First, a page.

Bradbury Equipment explains why keeping your garage equipment well maintained can ensure that you avoid any future legal ramifications.
In the aftermarket, it’s the responsibility of the garage owner to ensure their business meets the two UK regulations – LOLER 1998, which calls for a thorough examination of lifting equipment, and PUWER 1998 which mandates regular maintenance of work equipment, ensuring it is ‘fit for purpose’.
When a lift is fitted many garage proprietors don’t realise it’s their responsibility to have a thorough examination (LOLER reg. 9) carried out to ensure it has been installed correctly and is safe to use. Should a garage fail to have this service carried out, and there is a subsequent accident, the customer may not be covered by their insurance company – potentially leading to a hefty fine and a prison sentence.
Once installed, a full service inspection of the vehicle lift is compulsory under PUWER Reg.6 and from then on all equipment must be serviced at least twice a year, not just looked at by an insurance company. If regular maintenance isn’t carried out and records not retained, it could mean the business isn’t covered by their insurer if an accident was to occur.
It’s also very important to note that by not having the equipment serviced, the business is in breach of the HSWA, PUWER and LOLER laws and, if detected by the HSE, it will prompt a bill, via FFI, under The Health and Safety (Fees) Regulations 2012. Those who break health and safety laws are liable for recovery of HSE’s related costs, including inspection, investigation and enforcement action.
As a company that is committed to quality, Bradbury will only install its equipment using GEA accredited engineers, all in line with the GEA Code of Conduct and the BSI standard for vehicle lift installation, known as BS 7980:2003.
While all of the checks here may seem in-depth, it’s a relatively straightforward subject and help is on hand if needed. Any GEA approved service company will be able to assist in organising either a thorough examination or routine maintenance. More importantly they will make sure that the equipment is safe, reliable and maintaining its manufacturer’s warranty.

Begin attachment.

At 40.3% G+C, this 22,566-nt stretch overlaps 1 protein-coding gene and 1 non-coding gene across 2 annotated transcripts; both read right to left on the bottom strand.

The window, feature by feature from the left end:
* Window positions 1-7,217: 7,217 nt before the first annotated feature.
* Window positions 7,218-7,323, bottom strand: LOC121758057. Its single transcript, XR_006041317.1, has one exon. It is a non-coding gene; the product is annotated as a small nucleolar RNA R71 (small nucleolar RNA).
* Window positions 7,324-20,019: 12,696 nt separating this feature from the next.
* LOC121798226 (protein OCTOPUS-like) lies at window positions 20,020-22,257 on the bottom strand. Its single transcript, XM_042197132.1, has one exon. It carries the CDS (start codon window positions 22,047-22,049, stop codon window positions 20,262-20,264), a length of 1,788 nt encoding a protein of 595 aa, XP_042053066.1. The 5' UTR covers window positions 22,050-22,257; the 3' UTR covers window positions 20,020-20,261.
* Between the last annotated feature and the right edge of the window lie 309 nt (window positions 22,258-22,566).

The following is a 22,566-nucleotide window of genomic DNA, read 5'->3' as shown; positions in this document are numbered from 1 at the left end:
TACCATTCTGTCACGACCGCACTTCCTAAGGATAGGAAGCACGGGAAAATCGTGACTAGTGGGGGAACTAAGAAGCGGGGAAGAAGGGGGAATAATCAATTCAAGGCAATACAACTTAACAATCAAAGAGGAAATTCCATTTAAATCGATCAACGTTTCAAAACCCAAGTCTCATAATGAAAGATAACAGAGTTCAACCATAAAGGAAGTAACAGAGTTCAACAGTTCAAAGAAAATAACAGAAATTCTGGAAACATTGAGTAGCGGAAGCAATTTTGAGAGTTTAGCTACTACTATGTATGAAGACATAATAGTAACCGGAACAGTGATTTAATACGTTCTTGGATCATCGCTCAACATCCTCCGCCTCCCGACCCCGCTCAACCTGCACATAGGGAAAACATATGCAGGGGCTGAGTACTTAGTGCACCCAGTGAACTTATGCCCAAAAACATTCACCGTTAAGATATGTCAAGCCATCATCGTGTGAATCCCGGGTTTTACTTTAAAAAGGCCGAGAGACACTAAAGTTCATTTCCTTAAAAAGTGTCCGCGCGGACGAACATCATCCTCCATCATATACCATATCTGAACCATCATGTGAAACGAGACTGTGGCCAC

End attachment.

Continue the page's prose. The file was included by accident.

WHEN SHOULD EQUIPMENT BE CHECKED
Seven days after installation you should check: The base anchor screw tightness, the tension of the motor drive belts and column fixing screw tightness.
Every three months you should check: The tightness of the base anchor screws and tighten the connecting bolts with a torque wrench. Inspect the motor drive belt tension, tightness of all screws, arms locking systems and safety devices. Additionally you should monitor grease lead screw bearings at the top of the posts through the grease nipples, check there is some oil on the screw and the level of oil in the reservoirs and also clean/lubricate any internal ways (such as posts and carriage rubbing blocks).
Note: When the main nut wears beyond a certain point, the mechanical locking system locks the lift at the bottom of travel, preventing further use.
Every 12 months: A visual inspection of all structural parts and mechanisms – to verify absence of damage or malfunctioning – should be undertaken, as well as a test of the electrical system.
LOLER – LIFTING OPERATIONS AND LIFTING EQUIPMENT REGULATION
PUWER – PROVISION AND USE OF WORK EQUIPMENT REGULATIONS
BSI – BRITISH STANDARDS INSTITUTE
HSWA – THE HEALTH AND SAFETY AT WORK ACT 1974
FFI – FEE FOR INTERVENTION